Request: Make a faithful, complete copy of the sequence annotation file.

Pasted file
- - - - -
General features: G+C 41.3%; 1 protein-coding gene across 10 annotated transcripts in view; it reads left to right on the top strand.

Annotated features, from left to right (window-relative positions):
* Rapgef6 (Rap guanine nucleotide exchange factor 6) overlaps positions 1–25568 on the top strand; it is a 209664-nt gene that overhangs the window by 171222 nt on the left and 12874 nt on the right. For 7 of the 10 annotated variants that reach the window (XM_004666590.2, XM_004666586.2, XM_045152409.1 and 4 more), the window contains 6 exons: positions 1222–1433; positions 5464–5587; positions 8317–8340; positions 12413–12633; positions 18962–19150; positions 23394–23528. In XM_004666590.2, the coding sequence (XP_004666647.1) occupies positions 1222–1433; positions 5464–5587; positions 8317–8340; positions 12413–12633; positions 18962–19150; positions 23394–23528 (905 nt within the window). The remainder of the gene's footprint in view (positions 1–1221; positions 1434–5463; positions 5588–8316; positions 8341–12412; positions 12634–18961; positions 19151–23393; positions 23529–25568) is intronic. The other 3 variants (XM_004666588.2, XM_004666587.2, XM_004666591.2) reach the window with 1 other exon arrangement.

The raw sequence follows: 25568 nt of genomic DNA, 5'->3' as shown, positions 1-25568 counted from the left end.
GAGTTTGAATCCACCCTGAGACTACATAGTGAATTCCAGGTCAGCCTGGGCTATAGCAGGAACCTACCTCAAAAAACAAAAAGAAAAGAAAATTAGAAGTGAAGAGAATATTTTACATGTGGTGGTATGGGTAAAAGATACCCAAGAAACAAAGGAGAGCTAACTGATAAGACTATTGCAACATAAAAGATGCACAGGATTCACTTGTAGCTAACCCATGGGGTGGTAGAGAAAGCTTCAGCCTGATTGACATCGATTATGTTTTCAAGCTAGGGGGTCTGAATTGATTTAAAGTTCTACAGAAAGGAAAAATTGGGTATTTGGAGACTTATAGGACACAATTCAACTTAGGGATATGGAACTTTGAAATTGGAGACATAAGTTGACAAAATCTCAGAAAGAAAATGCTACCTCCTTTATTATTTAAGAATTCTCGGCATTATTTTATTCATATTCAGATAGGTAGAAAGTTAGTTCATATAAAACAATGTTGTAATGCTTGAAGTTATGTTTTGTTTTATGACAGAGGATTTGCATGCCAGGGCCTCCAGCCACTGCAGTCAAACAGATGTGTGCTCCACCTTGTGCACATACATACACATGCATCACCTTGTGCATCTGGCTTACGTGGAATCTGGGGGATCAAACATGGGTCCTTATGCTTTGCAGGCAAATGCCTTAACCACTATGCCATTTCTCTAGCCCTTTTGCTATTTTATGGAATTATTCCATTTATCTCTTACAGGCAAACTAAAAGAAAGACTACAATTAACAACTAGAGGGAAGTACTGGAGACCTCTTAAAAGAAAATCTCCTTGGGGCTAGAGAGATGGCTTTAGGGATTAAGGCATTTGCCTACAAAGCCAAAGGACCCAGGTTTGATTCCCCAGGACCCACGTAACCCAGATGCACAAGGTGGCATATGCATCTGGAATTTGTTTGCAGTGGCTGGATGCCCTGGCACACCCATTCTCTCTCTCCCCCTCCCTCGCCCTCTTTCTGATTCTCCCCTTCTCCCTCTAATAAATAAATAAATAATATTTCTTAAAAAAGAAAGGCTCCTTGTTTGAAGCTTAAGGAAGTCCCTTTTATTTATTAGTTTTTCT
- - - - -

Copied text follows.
General features: G+C 41.3%; 1 protein-coding gene across 10 annotated transcripts in view; it reads left to right on the top strand.

Annotated features, from left to right (window-relative positions):
* Rapgef6 (Rap guanine nucleotide exchange factor 6) overlaps positions 1–25568 on the top strand; it is a 209664-nt gene that overhangs the window by 171222 nt on the left and 12874 nt on the right. For 7 of the 10 annotated variants that reach the window (XM_004666590.2, XM_004666586.2, XM_045152409.1 and 4 more), the window contains 6 exons: positions 1222–1433; positions 5464–5587; positions 8317–8340; positions 12413–12633; positions 18962–19150; positions 23394–23528. In XM_004666590.2, the coding sequence (XP_004666647.1) occupies positions 1222–1433; positions 5464–5587; positions 8317–8340; positions 12413–12633; positions 18962–19150; positions 23394–23528 (905 nt within the window). The remainder of the gene's footprint in view (positions 1–1221; positions 1434–5463; positions 5588–8316; positions 8341–12412; positions 12634–18961; positions 19151–23393; positions 23529–25568) is intronic. The other 3 variants (XM_004666588.2, XM_004666587.2, XM_004666591.2) reach the window with 1 other exon arrangement.

The raw sequence follows: 25568 nt of genomic DNA, 5'->3' as shown, positions 1-25568 counted from the left end.
GAGTTTGAATCCACCCTGAGACTACATAGTGAATTCCAGGTCAGCCTGGGCTATAGCAGGAACCTACCTCAAAAAACAAAAAGAAAAGAAAATTAGAAGTGAAGAGAATATTTTACATGTGGTGGTATGGGTAAAAGATACCCAAGAAACAAAGGAGAGCTAACTGATAAGACTATTGCAACATAAAAGATGCACAGGATTCACTTGTAGCTAACCCATGGGGTGGTAGAGAAAGCTTCAGCCTGATTGACATCGATTATGTTTTCAAGCTAGGGGGTCTGAATTGATTTAAAGTTCTACAGAAAGGAAAAATTGGGTATTTGGAGACTTATAGGACACAATTCAACTTAGGGATATGGAACTTTGAAATTGGAGACATAAGTTGACAAAATCTCAGAAAGAAAATGCTACCTCCTTTATTATTTAAGAATTCTCGGCATTATTTTATTCATATTCAGATAGGTAGAAAGTTAGTTCATATAAAACAATGTTGTAATGCTTGAAGTTATGTTTTGTTTTATGACAGAGGATTTGCATGCCAGGGCCTCCAGCCACTGCAGTCAAACAGATGTGTGCTCCACCTTGTGCACATACATACACATGCATCACCTTGTGCATCTGGCTTACGTGGAATCTGGGGGATCAAACATGGGTCCTTATGCTTTGCAGGCAAATGCCTTAACCACTATGCCATTTCTCTAGCCCTTTTGCTATTTTATGGAATTATTCCATTTATCTCTTACAGGCAAACTAAAAGAAAGACTACAATTAACAACTAGAGGGAAGTACTGGAGACCTCTTAAAAGAAAATCTCCTTGGGGCTAGAGAGATGGCTTTAGGGATTAAGGCATTTGCCTACAAAGCCAAAGGACCCAGGTTTGATTCCCCAGGACCCACGTAACCCAGATGCACAAGGTGGCATATGCATCTGGAATTTGTTTGCAGTGGCTGGATGCCCTGGCACACCCATTCTCTCTCTCCCCCTCCCTCGCCCTCTTTCTGATTCTCCCCTTCTCCCTCTAATAAATAAATAAATAATATTTCTTAAAAAAGAAAGGCTCCTTGTTTGAAGCTTAAGGAAGTCCCTTTTATTTATTAGTTTTTCT